Secondly, the Christian whose spiritual appetite is healthy will not only be known by the marks of his praise but also by the source of his strength: the Lord alone (Ps. 84:5). This strength, this moving with God’s power, bears four marks.
The first is dependence. The psalmist understood that God requires humility from those who would truly praise Him. They fundamentally rely on God for strength. Few people have demonstrated this truth better than Paul. When vexed by hardship, he recalled God’s promises: “My grace is sufficient for you, for my power is made perfect in weakness” (2 Cor. 12:9). It’s by walking through trials, not living above them, that believers display their dependence on the Lord for strength.
The second and third marks might best be viewed together: devotion and direction. To find strength in God, the believer must be one “in whose heart are the highways to Zion” (Ps. 84:5). That is, the believer’s heart is both devoted to the things of God and set on a godward trajectory. Addressing the heart’s devotion, Jesus stated, “For where your treasure is, there your heart will be also” (Matt. 6:21). A preoccupation with the things of this world will never satisfy the spiritual appetites of God’s people. Only the heart that is devoted to God and marching toward eternal life will find true nourishment. For this reason, we have our hearts set on Zion. Like a marathon runner with the finish line in view, the believer is set on reaching the heavenly city.
A proper devotion and direction make all the difference in the world. Rather than allowing our appetites to be ruined by the things of this life, we find everlasting nourishment in devotion to our Lord. And because we have the destination marked out for us, we have a sense of direction in which we can find true, God-glorifying meaning.
It’s by walking through trials, not living above them, that believers display their dependence on the Lord for strength.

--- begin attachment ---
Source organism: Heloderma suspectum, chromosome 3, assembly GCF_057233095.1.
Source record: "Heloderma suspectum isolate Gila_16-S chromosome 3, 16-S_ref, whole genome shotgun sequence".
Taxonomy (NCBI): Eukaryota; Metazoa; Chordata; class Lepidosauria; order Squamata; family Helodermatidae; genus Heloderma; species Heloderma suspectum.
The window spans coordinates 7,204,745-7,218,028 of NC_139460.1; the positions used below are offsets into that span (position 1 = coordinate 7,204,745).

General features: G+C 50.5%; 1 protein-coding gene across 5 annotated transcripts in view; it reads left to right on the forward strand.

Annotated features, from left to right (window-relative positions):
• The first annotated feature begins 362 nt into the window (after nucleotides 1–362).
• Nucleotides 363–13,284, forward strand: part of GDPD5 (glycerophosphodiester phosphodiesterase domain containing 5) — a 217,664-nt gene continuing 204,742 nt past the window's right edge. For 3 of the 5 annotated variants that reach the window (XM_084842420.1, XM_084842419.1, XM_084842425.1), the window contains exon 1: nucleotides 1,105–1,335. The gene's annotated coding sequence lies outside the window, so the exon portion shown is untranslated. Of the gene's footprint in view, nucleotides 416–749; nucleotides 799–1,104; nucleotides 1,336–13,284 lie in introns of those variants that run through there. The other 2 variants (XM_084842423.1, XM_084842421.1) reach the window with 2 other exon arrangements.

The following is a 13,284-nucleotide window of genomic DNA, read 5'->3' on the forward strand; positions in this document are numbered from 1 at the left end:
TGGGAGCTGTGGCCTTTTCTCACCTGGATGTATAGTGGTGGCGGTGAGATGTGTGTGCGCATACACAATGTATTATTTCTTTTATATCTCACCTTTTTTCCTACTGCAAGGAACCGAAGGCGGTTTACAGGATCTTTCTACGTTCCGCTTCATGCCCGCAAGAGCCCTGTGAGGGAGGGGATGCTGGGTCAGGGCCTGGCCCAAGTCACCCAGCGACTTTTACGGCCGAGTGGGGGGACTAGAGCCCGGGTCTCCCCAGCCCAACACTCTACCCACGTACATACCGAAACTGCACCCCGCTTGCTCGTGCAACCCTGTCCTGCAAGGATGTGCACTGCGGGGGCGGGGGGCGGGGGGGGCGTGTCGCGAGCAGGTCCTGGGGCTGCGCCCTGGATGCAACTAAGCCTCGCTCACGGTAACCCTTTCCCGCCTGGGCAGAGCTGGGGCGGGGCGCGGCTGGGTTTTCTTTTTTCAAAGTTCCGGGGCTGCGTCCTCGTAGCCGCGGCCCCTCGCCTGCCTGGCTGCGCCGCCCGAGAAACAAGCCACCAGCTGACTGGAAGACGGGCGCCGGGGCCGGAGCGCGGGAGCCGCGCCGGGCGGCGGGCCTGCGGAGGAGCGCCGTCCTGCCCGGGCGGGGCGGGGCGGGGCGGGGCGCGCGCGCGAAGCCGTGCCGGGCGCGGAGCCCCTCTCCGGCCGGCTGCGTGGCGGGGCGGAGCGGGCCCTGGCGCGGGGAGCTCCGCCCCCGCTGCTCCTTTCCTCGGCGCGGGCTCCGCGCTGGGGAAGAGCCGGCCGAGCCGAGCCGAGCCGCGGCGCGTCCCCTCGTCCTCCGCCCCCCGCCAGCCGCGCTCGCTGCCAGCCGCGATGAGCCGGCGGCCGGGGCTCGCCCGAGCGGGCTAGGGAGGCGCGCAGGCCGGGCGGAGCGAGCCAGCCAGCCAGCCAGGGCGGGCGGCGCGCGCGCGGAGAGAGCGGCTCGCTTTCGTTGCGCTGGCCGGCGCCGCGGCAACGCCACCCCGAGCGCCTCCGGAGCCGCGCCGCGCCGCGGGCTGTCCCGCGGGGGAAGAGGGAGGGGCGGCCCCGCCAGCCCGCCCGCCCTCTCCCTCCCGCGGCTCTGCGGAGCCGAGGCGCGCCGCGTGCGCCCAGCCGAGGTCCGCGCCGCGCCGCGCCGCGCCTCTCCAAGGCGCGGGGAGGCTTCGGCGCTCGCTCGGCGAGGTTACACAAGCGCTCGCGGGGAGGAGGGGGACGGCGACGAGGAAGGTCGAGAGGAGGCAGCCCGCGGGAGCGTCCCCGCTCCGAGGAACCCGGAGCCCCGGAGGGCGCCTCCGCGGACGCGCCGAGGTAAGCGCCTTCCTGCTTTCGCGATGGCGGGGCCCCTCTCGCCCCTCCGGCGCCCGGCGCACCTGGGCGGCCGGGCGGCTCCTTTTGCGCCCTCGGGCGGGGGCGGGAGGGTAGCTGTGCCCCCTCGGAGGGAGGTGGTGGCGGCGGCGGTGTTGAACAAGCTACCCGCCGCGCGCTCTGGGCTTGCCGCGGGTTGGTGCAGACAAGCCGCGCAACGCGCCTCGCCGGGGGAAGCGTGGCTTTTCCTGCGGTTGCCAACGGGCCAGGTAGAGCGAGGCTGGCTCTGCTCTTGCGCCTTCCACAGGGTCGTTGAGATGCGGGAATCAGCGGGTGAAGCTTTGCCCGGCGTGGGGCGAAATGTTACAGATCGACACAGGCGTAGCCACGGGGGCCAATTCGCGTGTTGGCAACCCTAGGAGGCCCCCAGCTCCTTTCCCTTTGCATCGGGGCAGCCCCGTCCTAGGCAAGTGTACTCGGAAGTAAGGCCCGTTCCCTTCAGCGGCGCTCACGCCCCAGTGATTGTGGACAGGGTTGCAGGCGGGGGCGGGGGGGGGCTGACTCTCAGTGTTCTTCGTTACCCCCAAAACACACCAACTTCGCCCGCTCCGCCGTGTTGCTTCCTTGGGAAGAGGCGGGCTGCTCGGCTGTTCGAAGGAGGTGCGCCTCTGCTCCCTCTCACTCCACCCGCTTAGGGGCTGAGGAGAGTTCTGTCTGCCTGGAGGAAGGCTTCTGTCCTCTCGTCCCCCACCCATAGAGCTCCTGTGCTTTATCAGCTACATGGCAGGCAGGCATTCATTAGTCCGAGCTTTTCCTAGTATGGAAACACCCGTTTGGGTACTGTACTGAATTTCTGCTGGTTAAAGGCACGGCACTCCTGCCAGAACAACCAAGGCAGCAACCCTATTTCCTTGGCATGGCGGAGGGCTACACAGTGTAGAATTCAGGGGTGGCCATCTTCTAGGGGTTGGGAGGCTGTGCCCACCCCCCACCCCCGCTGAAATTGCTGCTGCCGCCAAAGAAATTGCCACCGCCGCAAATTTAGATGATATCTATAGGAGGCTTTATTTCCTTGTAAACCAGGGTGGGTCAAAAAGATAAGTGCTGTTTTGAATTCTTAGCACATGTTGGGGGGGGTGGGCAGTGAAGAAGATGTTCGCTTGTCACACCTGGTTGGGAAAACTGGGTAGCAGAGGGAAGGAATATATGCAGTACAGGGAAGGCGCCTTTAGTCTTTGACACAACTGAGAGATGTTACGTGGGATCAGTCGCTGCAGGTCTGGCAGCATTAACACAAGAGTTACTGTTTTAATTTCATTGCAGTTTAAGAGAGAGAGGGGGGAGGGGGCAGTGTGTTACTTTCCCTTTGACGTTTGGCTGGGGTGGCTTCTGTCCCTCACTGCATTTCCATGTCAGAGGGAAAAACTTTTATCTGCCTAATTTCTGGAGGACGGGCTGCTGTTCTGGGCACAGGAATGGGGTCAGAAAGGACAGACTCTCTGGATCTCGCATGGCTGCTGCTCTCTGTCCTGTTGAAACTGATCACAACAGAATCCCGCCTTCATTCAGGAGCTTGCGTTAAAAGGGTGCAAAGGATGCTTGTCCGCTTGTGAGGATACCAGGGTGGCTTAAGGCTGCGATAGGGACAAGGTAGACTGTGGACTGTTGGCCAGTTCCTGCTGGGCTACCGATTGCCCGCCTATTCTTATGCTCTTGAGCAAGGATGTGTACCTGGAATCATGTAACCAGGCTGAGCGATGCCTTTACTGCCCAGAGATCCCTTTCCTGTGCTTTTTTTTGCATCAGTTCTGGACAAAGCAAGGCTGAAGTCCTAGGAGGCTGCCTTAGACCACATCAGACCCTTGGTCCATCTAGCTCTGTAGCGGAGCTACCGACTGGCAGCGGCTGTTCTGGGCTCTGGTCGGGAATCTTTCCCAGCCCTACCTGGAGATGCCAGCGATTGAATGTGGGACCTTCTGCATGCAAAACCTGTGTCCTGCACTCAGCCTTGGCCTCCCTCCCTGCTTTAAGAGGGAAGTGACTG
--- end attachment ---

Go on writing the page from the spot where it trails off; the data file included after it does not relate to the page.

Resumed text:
The fourth mark of moving with God’s power in the Christian life is seen in the discovery the psalmist makes. “As they go through the Valley of Baca,” he writes, “they make it a place of springs” (Ps. 84:6). The Valley of Baca was a dry and arid region, not suited for flourishing. It’s as if the psalmist is saying, “The journey of faith is not all flowers and palm trees. But God’s people know how to make every circumstance a place in which they can flourish.” The connection to the Christian life is clear: regardless of circumstance, we can “go from strength to strength” because God Himself is the source of our might (Ps. 84:7). And as we navigate this journey with God’s power, we display the genuineness of our spiritual appetites.
The psalmist names the final identifying feature of a good spiritual appetite in verse 10: “A day in your courts is better than a thousand elsewhere” (Ps. 84:10). The healthy Christian will be found trusting in God’s provision, enjoying all the benefits of God’s presence. The writer says, in essence, that even the greatest treasures and blessings that the world can offer pale in comparison to the joy of being with the Lord. Believers would rather assume the lowly position of a servant in God’s house than enjoy the apparent luxuries of the world (Ps. 84:10). And God, we are assured, withholds no truly good thing from those who long after His presence, trusting in His provision (Ps. 84:11).
A preoccupation with the things of this world will never satisfy the spiritual appetites of God’s people.
The closing words of this psalm invite us to take spiritual inventory of our own hearts. The psalmist declares, “O LORD of hosts, blessed is the one who trusts in you!” (Ps. 84:12). Do we trust in God and therefore live with His blessing? Do we trust Him not only with the big things but with the meager also? Are we prepared to trust Him with our marriages, our careers, our educations? In our panic-stricken world, God affords His people the opportunity to, like trusting sheep, follow the Good Shepherd and enjoy His provision (John 10:3–4).
“Blessed.” That is how the psalmist has outlined the three features of a healthy spiritual appetite. The person who longs for the things of God will be found praising God with His people, moving with His power, and trusting in His provision. Indeed, Jesus Himself said, “Blessed are those who hunger and thirst for righteousness, for they shall be satisfied” (Matt. 5:6). God has guaranteed it.
The God of the psalmist is the same God today—which is our great hope! He can, as He did with the psalmist, work into our own hearts a genuine desire for Himself, today and every day.
This article was adapted from the sermons “A Healthy Spiritual Appetite — Part One” and “Part Two” by Alistair Begg.